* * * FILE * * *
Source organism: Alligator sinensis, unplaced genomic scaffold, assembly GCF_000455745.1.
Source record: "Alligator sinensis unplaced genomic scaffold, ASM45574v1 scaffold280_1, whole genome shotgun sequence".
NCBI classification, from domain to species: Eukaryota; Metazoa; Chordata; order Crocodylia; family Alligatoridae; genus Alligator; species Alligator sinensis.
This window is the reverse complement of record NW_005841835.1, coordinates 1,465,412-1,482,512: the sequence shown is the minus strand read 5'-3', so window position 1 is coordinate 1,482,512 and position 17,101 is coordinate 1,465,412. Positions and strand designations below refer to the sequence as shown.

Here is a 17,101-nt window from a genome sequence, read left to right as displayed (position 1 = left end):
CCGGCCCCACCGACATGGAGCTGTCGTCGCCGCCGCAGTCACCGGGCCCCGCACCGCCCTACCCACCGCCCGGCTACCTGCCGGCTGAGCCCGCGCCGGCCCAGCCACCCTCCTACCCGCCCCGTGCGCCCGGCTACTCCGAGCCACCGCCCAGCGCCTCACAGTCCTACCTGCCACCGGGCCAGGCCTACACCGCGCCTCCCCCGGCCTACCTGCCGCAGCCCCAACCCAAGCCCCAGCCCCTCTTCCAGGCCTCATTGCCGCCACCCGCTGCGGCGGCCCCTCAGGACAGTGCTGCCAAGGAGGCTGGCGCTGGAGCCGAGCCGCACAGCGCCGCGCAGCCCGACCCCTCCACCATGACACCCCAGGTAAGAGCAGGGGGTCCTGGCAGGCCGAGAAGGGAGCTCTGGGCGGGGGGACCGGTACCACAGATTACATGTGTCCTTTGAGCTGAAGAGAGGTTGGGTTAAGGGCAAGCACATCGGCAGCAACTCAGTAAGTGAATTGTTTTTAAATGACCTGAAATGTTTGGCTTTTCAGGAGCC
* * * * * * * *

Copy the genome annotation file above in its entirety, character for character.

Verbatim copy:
Source organism: Alligator sinensis, unplaced genomic scaffold, assembly GCF_000455745.1.
Source record: "Alligator sinensis unplaced genomic scaffold, ASM45574v1 scaffold280_1, whole genome shotgun sequence".
NCBI classification, from domain to species: Eukaryota; Metazoa; Chordata; order Crocodylia; family Alligatoridae; genus Alligator; species Alligator sinensis.
This window is the reverse complement of record NW_005841835.1, coordinates 1,465,412-1,482,512: the sequence shown is the minus strand read 5'-3', so window position 1 is coordinate 1,482,512 and position 17,101 is coordinate 1,465,412. Positions and strand designations below refer to the sequence as shown.

Here is a 17,101-nt window from a genome sequence, read left to right as displayed (position 1 = left end):
CCGGCCCCACCGACATGGAGCTGTCGTCGCCGCCGCAGTCACCGGGCCCCGCACCGCCCTACCCACCGCCCGGCTACCTGCCGGCTGAGCCCGCGCCGGCCCAGCCACCCTCCTACCCGCCCCGTGCGCCCGGCTACTCCGAGCCACCGCCCAGCGCCTCACAGTCCTACCTGCCACCGGGCCAGGCCTACACCGCGCCTCCCCCGGCCTACCTGCCGCAGCCCCAACCCAAGCCCCAGCCCCTCTTCCAGGCCTCATTGCCGCCACCCGCTGCGGCGGCCCCTCAGGACAGTGCTGCCAAGGAGGCTGGCGCTGGAGCCGAGCCGCACAGCGCCGCGCAGCCCGACCCCTCCACCATGACACCCCAGGTAAGAGCAGGGGGTCCTGGCAGGCCGAGAAGGGAGCTCTGGGCGGGGGGACCGGTACCACAGATTACATGTGTCCTTTGAGCTGAAGAGAGGTTGGGTTAAGGGCAAGCACATCGGCAGCAACTCAGTAAGTGAATTGTTTTTAAATGACCTGAAATGTTTGGCTTTTCAGGAGCC